LoPy with 3.3V direct powering fails to start. (SOLVED)



  • UPDATE : Sept 2017
    Lopy powered with 3.25V from 5V pin is not able to start.

    I'm powering LoPy module with 3.3V (500mA and 1000 mA) on 3V3 pin, last firmware release.

    LoPy try to start (green light turns on for a while) but no blinking blue light and no wifi.

    Voltage on 3V3 pin is dropped by LoPy to 2.4V.

    Tried the same with another LoPy, voltage dropped to 1.8V.

    Tested five lopy modules, all of them behave the same way.

    If powered with 5.5V no problems.

    3.3V DC/DC switching regulator of LoPy module seems unable to start causing a voltage drop.

    My question to Pycom's guys is : is there a workaround to this issue ?

    Has anyone else in this forum met a similar issue while powering trough 3V3 pin ?

    Thanks,

    Cocoa



  • @jcaron

    Isn't this the opposite of what what stated here:

    Not completely the opposite, it's still more efficient to use a regulated 3.3V supply (low voltage forces the onboard regulator into bypass ECO mode)

    But it needs to be updated to reflect that 3.3V should be applied to the 5V/VIN pin.

    Is the Pysense/Pytrack sending power to the module via 5V

    Yes, all the various shields implementing deep sleep control the *py board's 5V rail



  • @jmarcelino @robert-hh

    Isn't this the opposite of what what stated here:
    https://forum.pycom.io/topic/1022/root-causes-of-high-deep-sleep-current

    Workaround:
    Power the board via the 3V3 pin using a stable 3V3 supply that is able to deliver at least 400mA. This lowers the deep-sleep current to around 2.5mA.

    ?

    Also, it's unclear to me what the setup on the Pysense/Pytrack actually is? Is the Pysense/Pytrack sending power to the module via 5V, and then receiving 3V3 back from it (which I suppose only goes to the 3V3_Pymodule pin)? Someone I had thought the module was powered by the Pysense/Pytrack via the 3V3 pin, but that's probably incorrect.



  • @jmarcelino @robert-hh @ssmith

    Thanks for help to solve this issue.



  • @robert-hh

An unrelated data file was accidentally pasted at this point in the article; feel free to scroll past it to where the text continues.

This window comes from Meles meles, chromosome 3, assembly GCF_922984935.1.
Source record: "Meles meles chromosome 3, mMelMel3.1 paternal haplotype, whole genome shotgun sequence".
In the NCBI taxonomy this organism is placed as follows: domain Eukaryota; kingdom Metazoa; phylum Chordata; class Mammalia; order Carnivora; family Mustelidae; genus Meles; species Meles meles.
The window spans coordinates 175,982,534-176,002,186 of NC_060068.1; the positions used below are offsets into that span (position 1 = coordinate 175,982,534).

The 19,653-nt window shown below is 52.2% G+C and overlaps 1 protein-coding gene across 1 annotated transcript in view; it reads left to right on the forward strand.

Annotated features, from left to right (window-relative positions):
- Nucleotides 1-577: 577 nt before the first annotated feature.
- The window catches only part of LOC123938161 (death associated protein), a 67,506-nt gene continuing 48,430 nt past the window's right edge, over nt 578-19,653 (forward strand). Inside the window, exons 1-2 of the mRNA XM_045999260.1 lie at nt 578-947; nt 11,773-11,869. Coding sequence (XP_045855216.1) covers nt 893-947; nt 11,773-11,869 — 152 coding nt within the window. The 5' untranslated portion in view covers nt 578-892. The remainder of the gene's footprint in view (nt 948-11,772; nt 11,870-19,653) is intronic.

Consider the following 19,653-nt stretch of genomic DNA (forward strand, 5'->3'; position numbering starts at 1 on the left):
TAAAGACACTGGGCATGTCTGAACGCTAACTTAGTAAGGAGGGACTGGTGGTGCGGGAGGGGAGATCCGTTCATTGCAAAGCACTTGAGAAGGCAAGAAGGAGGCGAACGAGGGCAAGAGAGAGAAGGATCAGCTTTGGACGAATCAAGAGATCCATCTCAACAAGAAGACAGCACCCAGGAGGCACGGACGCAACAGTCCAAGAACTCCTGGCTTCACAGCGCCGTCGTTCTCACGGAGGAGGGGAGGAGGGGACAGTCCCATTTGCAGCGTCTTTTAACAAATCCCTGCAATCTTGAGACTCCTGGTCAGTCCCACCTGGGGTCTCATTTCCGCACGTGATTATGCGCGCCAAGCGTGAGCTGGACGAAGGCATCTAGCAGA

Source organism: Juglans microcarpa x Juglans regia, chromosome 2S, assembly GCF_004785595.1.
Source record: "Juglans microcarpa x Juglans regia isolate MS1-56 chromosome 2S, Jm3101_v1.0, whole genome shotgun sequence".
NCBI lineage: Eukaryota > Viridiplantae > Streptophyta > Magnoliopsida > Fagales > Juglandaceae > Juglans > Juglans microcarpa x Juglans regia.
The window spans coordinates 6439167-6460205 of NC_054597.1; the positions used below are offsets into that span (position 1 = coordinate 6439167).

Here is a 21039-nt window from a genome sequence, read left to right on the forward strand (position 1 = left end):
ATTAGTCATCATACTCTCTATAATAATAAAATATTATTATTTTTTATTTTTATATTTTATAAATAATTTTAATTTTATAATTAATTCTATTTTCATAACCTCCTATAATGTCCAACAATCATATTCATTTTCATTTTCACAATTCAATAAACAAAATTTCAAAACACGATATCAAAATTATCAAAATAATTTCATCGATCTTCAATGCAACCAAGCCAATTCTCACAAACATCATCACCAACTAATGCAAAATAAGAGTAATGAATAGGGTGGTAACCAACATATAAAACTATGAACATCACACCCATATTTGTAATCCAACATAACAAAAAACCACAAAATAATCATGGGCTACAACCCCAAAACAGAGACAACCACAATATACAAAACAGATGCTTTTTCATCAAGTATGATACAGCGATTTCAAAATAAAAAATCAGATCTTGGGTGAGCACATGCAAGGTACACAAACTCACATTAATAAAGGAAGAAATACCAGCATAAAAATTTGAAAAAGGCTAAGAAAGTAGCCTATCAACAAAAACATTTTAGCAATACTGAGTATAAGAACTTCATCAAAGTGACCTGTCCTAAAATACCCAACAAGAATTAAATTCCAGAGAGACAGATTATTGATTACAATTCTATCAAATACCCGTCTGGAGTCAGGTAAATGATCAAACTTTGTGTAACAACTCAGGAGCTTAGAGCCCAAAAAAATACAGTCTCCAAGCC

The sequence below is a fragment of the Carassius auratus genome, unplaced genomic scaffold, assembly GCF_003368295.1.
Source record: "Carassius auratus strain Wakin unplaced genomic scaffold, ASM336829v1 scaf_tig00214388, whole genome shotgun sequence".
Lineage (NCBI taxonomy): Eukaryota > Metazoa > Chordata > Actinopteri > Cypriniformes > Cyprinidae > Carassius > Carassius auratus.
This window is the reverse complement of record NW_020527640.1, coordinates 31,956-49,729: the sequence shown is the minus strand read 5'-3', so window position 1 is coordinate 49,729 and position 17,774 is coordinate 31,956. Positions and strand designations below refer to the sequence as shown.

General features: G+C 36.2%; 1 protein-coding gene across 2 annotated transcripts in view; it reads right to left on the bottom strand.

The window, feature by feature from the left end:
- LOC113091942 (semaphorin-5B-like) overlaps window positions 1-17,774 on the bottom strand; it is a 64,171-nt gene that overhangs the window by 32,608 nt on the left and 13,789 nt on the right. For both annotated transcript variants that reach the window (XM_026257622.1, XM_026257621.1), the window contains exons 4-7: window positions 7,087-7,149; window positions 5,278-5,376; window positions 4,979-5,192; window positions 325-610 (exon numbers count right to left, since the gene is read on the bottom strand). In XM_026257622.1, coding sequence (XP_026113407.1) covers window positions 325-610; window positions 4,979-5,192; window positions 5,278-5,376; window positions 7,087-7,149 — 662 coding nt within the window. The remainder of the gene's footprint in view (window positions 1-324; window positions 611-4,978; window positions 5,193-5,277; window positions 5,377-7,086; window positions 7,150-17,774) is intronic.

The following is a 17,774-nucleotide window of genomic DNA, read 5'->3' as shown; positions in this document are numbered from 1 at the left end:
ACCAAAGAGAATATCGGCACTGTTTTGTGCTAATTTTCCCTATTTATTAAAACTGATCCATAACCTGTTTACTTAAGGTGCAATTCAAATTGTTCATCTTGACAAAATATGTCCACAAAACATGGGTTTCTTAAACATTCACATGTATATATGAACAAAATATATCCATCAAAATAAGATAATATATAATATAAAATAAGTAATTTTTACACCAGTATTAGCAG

Yes I noticed that when I pasted the text here, already let them know :-) Thanks.



  • @jmarcelino To reduce confusion, they should change the range for Vin to 3.3V to 5V. I just verified that the LoPy indeed starts with Vin even as low as 3V. Maybe less. I Did not go below that.



  • @robert-hh
    I e-mailed the Pycom team this morning with the findings and they've already changed the usage notes to reflect this new information

    https://docs.pycom.io/chapter/datasheets/notes/

    When powering via VIN:
    The input voltage must be between 3.4V and 5.5V.
    Please DO NOT power the board via the 3.3V pin as this may damage the device. ONLY use the VIN pin for powering Pycom Devices.

    It's official. Thanks everyone for helping out.



  • @ssmith
    The LM3281 data sheet suggests this will be 16 μA.

    "7.3.3 Low IQ
    An ECOnomy (ECO) mode of operation draws 16 μA (typ.) quiescent current, permitting the LM3281 to be used in “always-on” applications. This low IQ is achieved over the entire input supply range of 5.5 V to 2.6 V, irrespective of whether LM3281 is operating in regulation (ECO Mode or Analog Bypass mode) or in full dropout (full bypass)."

    Thus substantially less - insignificant really - compared to the minimum current boards operate at (given the issues around deepsleep)



  • @cocoa Not a great answer but if you have a hot air gun you can remove the power supply chip from the LoPy. How much power are you wasting by putting 3.3V into the 5V input? Seems like that shouldn't add much.



  • @jmarcelino @ssmith @robert-hh

    Thanks to everyone of you , now is more clear what's happened.

    What indeed isn't so clear is why Pycom's guy @Fred stated , 5 month ago, to use pin 3V3 to power LoPy and mantain a deep sleep current around 2.5 mA.

    See https://forum.pycom.io/topic/1022/root-causes-of-high-deep-sleep-current Root Cause 1 : Workaround.

    Now there is this situation :
    if I want to have a low current in deep sleep state I've to supply LoPy trough pin 3V3, but using this pin, as shown today, is not a good practice and could fry LoPy module.